I just finished reading The Art of Social Media: Power Tips for Power Users by Guy Kawasaki and Peg Fitzpatrick. In full disclosure, I have not read one other review of this book. I deliberately stayed away from Amazon during the pre-launch because I wanted a clear and completely objective experience with the content of the book so my review was purely my own and not influenced by other thought leaders.
That said, here is my review.
As the title implies, this is a great book for anyone who is already using social media for business. Guy and Peg share a plethora of useful resources for those readers who are interested in updating their social media game. I wouldn’t consider myself a power user of social media yet, but this book affirmed that I am definitely closer than I thought.
The authors provide some pretty nifty tricks to save time and expand reach using popular platforms such as Twitter and Facebook. For example, I liked the little part they shared regarding how to add four images to a Twitter post. I also appreciated Guy’s direct and straightforward tone throughout the book, making it clear to readers that social media isn’t going away anytime soon so why not join the party. It’s the way a lot of business is getting done these days and frankly, you’re missing out on opportunities if you keep your head in the sand.
I also liked the chapter on feeding the content monster. I wrote a blog post two years ago about my prediction that this kind of content monster would indeed rear its ugly head for everyone at some point. That day has indeed come. Fact is, content these days is one of the primary drivers of how business gets done. An entire industry has been created around the need for creating, managing, and delivering great content into the marketplace, with no sign of it slowing down anytime soon. Guy points this out consistently throughout the book. Might as well learn how to do it right.
Another pro of this book is its length. I downloaded a copy of the pre-launch proof to the Kindle app on my iPhone and was able to get through the manuscript in about an hour. That included bookmarking key pages with ideas I wanted to return to. Like so many other busy people these days, I appreciate brevity. Guy and Peg definitely deliver in that arena.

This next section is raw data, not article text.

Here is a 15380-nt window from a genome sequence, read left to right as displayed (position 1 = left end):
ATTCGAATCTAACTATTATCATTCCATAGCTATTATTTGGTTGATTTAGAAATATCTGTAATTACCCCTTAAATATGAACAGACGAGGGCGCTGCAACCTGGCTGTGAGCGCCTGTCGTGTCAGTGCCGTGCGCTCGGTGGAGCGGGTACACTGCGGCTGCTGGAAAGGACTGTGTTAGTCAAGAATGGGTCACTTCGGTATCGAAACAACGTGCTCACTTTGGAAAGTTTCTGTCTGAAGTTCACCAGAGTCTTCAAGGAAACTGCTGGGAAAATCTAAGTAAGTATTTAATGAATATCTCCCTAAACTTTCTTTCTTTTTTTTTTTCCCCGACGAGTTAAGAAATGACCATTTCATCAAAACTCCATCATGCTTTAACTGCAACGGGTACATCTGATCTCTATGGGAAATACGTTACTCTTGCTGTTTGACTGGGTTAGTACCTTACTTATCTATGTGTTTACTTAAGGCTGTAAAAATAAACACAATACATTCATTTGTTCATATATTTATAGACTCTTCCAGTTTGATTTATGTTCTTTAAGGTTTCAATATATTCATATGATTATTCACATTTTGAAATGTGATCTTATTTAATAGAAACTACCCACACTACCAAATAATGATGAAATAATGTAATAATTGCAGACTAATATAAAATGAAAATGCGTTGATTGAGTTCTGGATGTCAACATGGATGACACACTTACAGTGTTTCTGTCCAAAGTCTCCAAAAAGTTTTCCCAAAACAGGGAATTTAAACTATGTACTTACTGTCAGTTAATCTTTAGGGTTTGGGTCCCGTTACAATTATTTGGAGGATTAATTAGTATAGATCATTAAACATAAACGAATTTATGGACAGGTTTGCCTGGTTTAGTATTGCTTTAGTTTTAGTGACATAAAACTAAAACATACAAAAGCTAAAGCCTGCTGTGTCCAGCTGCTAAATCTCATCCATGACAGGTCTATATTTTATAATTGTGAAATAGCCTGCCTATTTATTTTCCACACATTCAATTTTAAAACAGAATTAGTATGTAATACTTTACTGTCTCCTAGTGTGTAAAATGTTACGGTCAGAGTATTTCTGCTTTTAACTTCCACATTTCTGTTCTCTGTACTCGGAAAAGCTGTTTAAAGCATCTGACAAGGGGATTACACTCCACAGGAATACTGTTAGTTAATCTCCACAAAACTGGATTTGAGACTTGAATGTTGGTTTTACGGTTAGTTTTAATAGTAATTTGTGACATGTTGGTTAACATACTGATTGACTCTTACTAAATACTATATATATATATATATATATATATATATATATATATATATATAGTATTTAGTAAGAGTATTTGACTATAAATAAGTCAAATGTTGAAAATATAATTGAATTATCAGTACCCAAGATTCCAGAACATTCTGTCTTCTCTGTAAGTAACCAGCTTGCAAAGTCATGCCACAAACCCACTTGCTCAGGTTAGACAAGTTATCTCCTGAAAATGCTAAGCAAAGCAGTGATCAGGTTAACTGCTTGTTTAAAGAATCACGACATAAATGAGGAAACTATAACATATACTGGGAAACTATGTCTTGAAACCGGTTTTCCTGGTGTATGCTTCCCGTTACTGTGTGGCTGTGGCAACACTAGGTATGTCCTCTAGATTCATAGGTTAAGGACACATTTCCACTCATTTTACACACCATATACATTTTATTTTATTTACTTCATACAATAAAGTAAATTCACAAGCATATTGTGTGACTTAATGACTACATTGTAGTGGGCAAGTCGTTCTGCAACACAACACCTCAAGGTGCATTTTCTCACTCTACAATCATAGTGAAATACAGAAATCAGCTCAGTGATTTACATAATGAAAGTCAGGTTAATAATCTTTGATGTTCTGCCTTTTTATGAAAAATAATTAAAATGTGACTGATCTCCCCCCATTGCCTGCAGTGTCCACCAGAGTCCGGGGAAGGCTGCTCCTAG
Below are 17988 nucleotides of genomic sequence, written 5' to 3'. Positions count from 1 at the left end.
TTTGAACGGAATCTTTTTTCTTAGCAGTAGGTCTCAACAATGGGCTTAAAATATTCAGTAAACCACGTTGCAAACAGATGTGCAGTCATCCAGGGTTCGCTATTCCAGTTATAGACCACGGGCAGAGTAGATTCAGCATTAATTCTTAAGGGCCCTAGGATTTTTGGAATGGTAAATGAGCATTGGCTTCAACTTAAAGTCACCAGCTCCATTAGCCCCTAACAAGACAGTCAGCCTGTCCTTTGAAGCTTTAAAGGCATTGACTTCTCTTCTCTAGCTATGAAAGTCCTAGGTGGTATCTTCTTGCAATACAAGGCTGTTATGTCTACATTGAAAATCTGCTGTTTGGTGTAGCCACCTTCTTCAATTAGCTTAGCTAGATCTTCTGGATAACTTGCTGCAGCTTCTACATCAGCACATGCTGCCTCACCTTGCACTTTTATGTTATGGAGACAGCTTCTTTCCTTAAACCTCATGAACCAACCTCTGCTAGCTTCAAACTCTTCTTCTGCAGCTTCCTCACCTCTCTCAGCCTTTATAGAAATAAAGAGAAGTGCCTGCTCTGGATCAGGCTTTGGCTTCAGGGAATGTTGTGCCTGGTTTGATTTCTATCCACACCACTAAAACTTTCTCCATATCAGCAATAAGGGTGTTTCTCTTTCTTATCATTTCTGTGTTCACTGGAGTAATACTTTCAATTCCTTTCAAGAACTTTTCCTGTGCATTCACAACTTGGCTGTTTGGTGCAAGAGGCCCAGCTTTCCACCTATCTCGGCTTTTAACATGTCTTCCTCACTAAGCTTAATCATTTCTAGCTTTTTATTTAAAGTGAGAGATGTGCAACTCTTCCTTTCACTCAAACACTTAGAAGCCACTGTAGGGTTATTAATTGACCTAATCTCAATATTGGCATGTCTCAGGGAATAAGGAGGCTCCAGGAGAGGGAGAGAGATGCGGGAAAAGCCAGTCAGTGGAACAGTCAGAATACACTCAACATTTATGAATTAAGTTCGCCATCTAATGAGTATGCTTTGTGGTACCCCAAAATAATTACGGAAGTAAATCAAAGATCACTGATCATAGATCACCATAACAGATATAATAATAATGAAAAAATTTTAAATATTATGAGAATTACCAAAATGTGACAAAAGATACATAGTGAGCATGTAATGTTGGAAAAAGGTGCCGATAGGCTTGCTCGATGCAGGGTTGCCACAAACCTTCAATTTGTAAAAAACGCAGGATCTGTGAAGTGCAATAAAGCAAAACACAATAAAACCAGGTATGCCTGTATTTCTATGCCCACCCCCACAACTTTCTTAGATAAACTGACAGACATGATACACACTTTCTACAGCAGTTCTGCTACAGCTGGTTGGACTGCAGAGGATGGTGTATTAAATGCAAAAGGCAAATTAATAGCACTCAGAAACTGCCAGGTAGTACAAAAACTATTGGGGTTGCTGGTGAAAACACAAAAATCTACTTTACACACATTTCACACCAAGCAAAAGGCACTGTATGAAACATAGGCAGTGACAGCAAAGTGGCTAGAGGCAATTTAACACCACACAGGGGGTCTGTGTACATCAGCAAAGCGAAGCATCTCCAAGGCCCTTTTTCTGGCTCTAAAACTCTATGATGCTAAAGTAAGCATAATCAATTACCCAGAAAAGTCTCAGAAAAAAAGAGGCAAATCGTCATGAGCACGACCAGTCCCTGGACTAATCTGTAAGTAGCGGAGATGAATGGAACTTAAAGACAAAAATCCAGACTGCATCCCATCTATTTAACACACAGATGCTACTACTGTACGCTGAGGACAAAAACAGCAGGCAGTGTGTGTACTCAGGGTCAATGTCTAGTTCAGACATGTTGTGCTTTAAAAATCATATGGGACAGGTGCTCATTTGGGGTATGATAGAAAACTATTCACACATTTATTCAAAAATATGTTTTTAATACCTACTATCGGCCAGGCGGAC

Finally, the book is loaded with great resources for readers to reference. If readers choose to read the digital version, active links to these resources are but a click away.
There are a few things that fall in the cons department. One of them is this book is not for social media newbies. I know, I know — the title clearly states their target reading audience is “power users.” We all know that people being people, there will be folks who get this book in spite of the title because of Guy’s and Peg’s excellent reputations. This is why I imagined myself as a newbie as I was reading. Content creation and social media are overwhelming enough on their own; for people who are new to the social media space and content creation, this is not a book for getting started. It is, however, a valuable book to have on the shelf for when the time comes to ramp up social media usage and campaigns and enter the power user status.
While there are some great tips on setting up social media accounts for the first time (i.e. choose a decent photo of yourself to use as an avatar vs. a selfie by the beach with an umbrella drink), most of what Guy and Peg share in this book is for mid to advanced level social media users. I would also point out that Guy’s frank tone could be perceived as offensive to some readers who don’t understand the big picture context of social media Guy has moved in for the last several years. Referring to people as “idiots” because they don’t do things the right way on social media isn’t far off the mark — that classification may put off some people, though (and perhaps that’s the whole point 🙂 ) because…
to his credit, and in this author’s humble opinion, there is a lot of bad behavior online. Negative examples are always a terrific teaching tool of what not to do.
Another minor thing I would point out is the book’s title is misleading. I was under the impression that the “art” of social media this book is referring to was along the lines of how to create and ramp up the use of visuals on social media. After all, Guy is a self proclaimed evangelist for Canva, a visual content creation tool out of Australia that is really awesome. I was an early adopter of the tool and continue to be a faithful user. Based on that correlation, I was excited about what this book’s title implied it would be about.
As it turns out, visual content and visual content creation are mentioned, but this book is more about the art of using social media in general rather than a directive on creating and using visuals on social media.
Going back to Canva for a moment — I was surprised that this book’s cover did not have the signature Canva look those of us who love Canva have come to expect. I think they could have done something really incredible using Canva to create their book cover, and I’m not sure why they didn’t?
Overall, The Art of Social Media is a timely book that will serve a population that wants to get some cutting edge and practical how tos related to this new social media world in which we all live, whether happily or otherwise. Given how quickly tech moves these days, it’s hard to say how relevant some of the resources will be in a year or two, but Guy does a solid job of anchoring the narrative in timeless human behavior principles of classiness, generosity, and integrity. I’m grateful I had the opportunity to review it in its pre-launch phase, and I would give this book a solid 8 on a scale of 1-10. Finally, I definitely will recommend it to people in my circle who can benefit from Guy’s and Peg’s experience and teaching.
Photos used courtesy of The Art of Social Media Book Promotion Team